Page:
Thompson's old maps of the New River Gorge

Before Lynn Hill was a world-famous climber, she’d come and hang out with Thompson. “Not that she doesn’t hang out with me now she is a world-famous climber,” Thompson laughed.

“Rico, this is the best rock in America,” Lynn would say.

“Eh, you really think so?” Thompson hadn’t traveled much at that point and was convinced the best rock was yet to be found. Now, after having climbed all over the country and the world, asking Thompson to pick out the best climbing in America would be pointless. “It is certainly among the best,” said Thompson; he thumbed his newest edition of Shelf Road Rock, “but the best rock is usually where your friends are.”

News traveled much slower in the 1980s. Your climbing news came from the big magazines, Rock and Ice, Climbing, and an old publication that has since gone out of print, Off Belay. “You read them like the Bible,” said Thompson. They had sections in them where first-ascensionists could submit new routes called the Basecamp Report. So-and-so did this at the Gunks, complete with a short description of the route. It was how word got around, and you could buy it at $5.59 an issue.

Thompson knew everything was changing. He knew the up-and-coming climbing areas seeing rapid development would become the areas that shape American sport climbing. Sport climbing was in a liminal state during the 1980s, halfway between a half-baked idea and a pipe dream—it was in the state of becoming. Bolts were still considered controversial, and many believed traditional climbing was the only way climbing should ever be done.

“We were just sport climbing weenies,” said Thompson, “I use to take all kinds of heat, but I knew, I just knew!”

The road didn’t bring Thompson to Shelf Road until the fall of 1994. When he arrived to find an empty stretch of high desert, he realized the trend had moved from vertical limestone to overhung limestone. Alan Watts, the patriarch of American sport climbing, had been watching the European trends very carefully during the 1980s. Thompson believes Watts probably, most definitely, had the first power drill in the US that was applied to the sport of climbing. Smith Rocks, Oregon solidified as the birthplace of American sport climbing, and suddenly, there was a mad rush to find new rock.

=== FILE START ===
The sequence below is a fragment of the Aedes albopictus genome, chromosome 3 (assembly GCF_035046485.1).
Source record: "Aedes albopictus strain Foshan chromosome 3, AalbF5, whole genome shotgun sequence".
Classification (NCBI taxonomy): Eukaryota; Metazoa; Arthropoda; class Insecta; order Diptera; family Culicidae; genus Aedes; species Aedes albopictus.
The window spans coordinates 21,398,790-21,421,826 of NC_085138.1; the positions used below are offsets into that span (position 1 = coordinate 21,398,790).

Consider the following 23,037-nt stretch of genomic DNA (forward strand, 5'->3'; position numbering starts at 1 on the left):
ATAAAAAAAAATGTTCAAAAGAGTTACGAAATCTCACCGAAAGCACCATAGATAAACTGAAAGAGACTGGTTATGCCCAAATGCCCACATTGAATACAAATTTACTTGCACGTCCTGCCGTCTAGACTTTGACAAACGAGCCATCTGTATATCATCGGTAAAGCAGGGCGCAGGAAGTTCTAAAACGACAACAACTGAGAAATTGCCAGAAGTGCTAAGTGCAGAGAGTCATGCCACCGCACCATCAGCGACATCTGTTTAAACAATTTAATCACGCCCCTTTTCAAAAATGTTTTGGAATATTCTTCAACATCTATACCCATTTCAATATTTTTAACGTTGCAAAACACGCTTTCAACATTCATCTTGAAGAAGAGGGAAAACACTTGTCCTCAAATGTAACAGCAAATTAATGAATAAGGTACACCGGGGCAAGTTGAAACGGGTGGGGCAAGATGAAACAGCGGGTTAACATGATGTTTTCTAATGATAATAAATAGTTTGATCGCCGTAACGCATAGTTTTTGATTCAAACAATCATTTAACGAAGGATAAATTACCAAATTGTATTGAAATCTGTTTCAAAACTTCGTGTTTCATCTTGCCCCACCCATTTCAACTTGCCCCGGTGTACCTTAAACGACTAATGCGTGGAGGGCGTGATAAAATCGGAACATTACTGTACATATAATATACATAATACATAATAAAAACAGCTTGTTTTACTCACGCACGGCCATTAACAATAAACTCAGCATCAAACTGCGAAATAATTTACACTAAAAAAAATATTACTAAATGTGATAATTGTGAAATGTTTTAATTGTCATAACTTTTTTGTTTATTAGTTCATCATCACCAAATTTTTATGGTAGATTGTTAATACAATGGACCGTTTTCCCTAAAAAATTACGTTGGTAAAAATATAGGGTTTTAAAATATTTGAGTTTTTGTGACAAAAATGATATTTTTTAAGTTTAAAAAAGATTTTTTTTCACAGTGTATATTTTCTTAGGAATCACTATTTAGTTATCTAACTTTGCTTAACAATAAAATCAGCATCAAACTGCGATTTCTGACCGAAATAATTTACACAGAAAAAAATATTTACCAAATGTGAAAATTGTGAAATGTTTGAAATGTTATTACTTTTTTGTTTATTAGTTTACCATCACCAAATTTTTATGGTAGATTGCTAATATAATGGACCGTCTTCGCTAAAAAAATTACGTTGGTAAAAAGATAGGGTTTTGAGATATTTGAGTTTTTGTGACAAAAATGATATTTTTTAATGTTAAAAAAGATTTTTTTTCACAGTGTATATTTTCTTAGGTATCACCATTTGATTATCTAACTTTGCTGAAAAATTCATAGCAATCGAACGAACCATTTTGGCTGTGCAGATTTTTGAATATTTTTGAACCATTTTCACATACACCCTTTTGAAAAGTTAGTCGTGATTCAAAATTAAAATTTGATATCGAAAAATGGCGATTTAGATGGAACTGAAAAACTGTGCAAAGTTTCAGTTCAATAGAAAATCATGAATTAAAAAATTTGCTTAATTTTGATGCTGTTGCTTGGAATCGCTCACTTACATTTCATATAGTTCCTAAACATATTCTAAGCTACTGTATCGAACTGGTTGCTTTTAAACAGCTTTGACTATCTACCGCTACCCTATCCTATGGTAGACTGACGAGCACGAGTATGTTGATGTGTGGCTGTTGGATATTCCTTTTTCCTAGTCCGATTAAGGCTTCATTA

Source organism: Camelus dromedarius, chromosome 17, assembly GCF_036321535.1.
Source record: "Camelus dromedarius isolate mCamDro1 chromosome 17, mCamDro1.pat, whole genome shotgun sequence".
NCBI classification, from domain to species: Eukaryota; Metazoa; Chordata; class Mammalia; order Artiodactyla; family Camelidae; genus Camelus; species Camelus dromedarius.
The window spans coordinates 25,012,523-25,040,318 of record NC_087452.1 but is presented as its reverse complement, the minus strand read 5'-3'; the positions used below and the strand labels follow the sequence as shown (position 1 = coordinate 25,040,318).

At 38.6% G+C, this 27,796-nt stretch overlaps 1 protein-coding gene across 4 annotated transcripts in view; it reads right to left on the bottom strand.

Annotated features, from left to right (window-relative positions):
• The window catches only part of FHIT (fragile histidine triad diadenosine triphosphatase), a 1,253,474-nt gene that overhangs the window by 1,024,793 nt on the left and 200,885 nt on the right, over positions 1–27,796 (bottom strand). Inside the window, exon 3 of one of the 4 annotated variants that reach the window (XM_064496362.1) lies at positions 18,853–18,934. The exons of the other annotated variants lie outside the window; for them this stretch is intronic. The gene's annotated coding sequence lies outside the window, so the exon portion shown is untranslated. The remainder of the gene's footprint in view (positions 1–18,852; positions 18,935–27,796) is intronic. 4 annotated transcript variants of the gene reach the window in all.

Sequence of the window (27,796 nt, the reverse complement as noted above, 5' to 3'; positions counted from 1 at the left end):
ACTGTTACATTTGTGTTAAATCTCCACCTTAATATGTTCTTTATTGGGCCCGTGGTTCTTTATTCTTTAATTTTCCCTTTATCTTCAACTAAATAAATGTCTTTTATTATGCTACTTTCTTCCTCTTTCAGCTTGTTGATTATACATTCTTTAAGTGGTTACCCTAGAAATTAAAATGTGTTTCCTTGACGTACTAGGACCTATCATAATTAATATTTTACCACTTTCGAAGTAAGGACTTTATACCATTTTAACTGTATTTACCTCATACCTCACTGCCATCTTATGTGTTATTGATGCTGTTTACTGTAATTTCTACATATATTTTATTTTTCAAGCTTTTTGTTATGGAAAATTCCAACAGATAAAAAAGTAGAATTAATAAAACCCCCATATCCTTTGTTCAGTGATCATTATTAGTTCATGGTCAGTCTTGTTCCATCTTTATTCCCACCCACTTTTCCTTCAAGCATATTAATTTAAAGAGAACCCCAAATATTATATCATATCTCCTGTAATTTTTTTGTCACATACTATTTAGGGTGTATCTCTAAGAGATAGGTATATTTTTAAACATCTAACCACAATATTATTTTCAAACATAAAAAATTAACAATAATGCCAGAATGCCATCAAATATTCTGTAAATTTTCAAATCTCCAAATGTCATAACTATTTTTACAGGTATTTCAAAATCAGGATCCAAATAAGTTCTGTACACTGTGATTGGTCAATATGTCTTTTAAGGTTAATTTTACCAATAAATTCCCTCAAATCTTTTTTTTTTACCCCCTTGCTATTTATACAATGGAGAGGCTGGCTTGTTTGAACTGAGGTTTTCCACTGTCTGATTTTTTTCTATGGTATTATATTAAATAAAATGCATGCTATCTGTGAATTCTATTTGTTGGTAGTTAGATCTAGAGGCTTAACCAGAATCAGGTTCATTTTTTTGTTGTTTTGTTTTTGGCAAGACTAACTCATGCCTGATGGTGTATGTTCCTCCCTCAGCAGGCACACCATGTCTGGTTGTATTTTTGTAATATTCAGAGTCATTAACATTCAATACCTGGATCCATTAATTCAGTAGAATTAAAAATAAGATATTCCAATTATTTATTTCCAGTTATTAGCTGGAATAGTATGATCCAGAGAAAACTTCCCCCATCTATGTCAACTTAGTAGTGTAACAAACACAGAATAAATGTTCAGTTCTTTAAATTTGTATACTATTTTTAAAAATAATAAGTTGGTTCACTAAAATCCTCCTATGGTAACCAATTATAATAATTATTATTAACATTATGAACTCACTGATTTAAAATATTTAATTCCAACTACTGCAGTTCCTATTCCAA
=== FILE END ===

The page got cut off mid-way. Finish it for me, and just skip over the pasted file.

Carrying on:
In 1988, Thompson had read all about Watts’ ventures at Smith Rocks, and that March, he bought the first power drill on the east coast. He took it to the New, batteries charged and brand new bits a-blazing.

“A Bosch Bulldog,” said Thompson, “I paid $225 for it, and that was a lot of money for a climber.”

Before electric drills, bolts had to be drilled by hand, and it took anywhere from one to two hours per hand-drilled bolt. With his new toy, Thompson put a bolt in the wall at an astounding 55 seconds. “The line was Mega Magic,” said Thompson. “It was the first drill-equipped sport route at the New, a beautiful 5.12c face climb, named after the Sportiva shoes and the magic of the drill.”